Monday, May 16, 2005
Saturday's Dom Post ran a story from The Times. That is, the newspaper some journos refer to as "The Times of London", presumably lest listeners mistake it for the Times of Otago Daily.
It was about a particular result - among many others - of the UN Iraq Living Conditions Survey 2004:
The 370-page report said it was 95 per cent confident 29,000 ... This figure is far lower than the 98,000 deaths estimated in British Medical Journal The Lancet...The author doesn't seem to follow statistics too good anyway - what the study actually found was that the "data indicates 24,000 deaths, with a 95 percent confidence interval from 18,000 to 29,000 deaths" - but Mr of-London also makes the same bloody mistake everyone commentating the Iraq casualty figures seems to.
The UN study was counting "war related deaths" in the year following the invasion. The study in The Lancet was considering the before-and-after difference in overall mortality rate due to any cause, including the effects of generalised lawless violence and a collapse in hygiene, health and infrastructure or who knows what (commentary at Crooked Timber, for the which a tip'o'the hat to - yes - Hard News).
You would expect that number to be a lot bigger than the war dead. The fact that Iraq is now a horrible place to live is pretty much supported by the UN report's other findings. In terms of survivability, Iraq is a worse place than it was before the invasion.
Whichever count you prefer, bear in mind that both use data from are year ago or more. Particularly in the case of the Lancet numbers (the latter from a team who made "conservative assumptions"), it will have kept going up.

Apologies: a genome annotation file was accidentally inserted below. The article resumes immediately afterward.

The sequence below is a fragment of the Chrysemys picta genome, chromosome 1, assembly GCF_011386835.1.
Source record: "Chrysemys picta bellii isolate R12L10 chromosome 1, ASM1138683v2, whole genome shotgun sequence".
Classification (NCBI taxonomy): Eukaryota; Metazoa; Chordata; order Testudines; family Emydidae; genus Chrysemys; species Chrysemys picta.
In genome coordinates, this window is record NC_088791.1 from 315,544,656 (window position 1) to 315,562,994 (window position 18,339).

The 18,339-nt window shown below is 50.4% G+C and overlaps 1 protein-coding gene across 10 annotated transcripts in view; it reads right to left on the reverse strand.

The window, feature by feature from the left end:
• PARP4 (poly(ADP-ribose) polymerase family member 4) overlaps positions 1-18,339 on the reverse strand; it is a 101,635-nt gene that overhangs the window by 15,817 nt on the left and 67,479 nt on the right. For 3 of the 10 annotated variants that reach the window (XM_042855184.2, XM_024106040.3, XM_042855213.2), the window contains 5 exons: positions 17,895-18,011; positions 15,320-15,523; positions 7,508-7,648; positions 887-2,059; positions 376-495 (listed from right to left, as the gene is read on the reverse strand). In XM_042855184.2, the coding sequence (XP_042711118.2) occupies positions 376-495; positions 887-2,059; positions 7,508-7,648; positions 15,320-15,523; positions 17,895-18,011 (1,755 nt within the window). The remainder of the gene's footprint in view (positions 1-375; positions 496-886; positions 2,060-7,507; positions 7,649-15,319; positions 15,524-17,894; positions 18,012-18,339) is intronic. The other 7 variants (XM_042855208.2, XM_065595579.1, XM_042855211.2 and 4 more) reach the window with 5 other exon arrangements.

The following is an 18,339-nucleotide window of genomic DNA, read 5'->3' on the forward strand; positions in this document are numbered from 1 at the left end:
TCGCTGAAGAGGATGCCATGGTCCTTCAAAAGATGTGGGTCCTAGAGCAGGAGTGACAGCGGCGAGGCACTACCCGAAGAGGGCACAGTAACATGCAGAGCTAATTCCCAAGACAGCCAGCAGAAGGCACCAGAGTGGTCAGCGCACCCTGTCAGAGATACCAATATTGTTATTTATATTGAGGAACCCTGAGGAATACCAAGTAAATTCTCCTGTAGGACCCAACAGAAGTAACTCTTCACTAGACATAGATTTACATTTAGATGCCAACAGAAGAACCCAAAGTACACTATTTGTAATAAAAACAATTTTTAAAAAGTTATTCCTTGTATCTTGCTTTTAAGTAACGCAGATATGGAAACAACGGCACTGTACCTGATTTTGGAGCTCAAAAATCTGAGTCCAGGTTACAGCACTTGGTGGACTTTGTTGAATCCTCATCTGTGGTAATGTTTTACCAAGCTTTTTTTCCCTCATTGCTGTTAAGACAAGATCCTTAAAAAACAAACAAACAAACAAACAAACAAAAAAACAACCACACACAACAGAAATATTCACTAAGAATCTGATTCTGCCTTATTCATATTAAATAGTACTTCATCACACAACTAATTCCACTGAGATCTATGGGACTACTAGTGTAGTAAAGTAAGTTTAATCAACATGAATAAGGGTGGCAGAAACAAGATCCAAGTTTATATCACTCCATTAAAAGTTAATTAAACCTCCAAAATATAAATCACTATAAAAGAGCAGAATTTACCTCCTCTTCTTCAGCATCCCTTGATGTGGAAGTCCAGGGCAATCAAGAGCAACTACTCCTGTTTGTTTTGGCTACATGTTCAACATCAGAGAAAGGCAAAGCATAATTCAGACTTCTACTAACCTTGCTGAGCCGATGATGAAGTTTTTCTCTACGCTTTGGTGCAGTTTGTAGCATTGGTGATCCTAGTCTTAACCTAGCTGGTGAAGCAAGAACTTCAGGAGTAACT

Iraq Body Count, which totals "Civilians reported killed by military intervention in Iraq" also gets an inevitable mention. In some respects IBC was propelled into mainstream fame as a conterpoint to the Lancet study - as in this other Times article. I'l put it in IBC's own words (and their own emphasis):
Our maximum ... refers to reported deaths - which can only be a sample of true deaths unless one assumes that every civilian death has been reported.Since they need two independent approved sources before they rack it up, and journalists are rare outside the green zone, you can imagine that 24,415 (at the time of writing) might be on the low side.
These are of course just numbers. Whether they have any bearing on particular ethical conclusions - about the justification for the war (as proffered before and/or after the fact) or the level of foresight involved in its planning and prosecution - is another matter entirely. Or indeed, whether there are issues of process and justice (on either side of the argument) where the particular consequences matter little.
Frankly, questions of how to use number like these - for example, what one should compare them with - can get very complicated and arbitrary quite quickly.
All I'm saying (for the moment) is, if certain people are going to throw numbers about, they should try to remember what they were counting.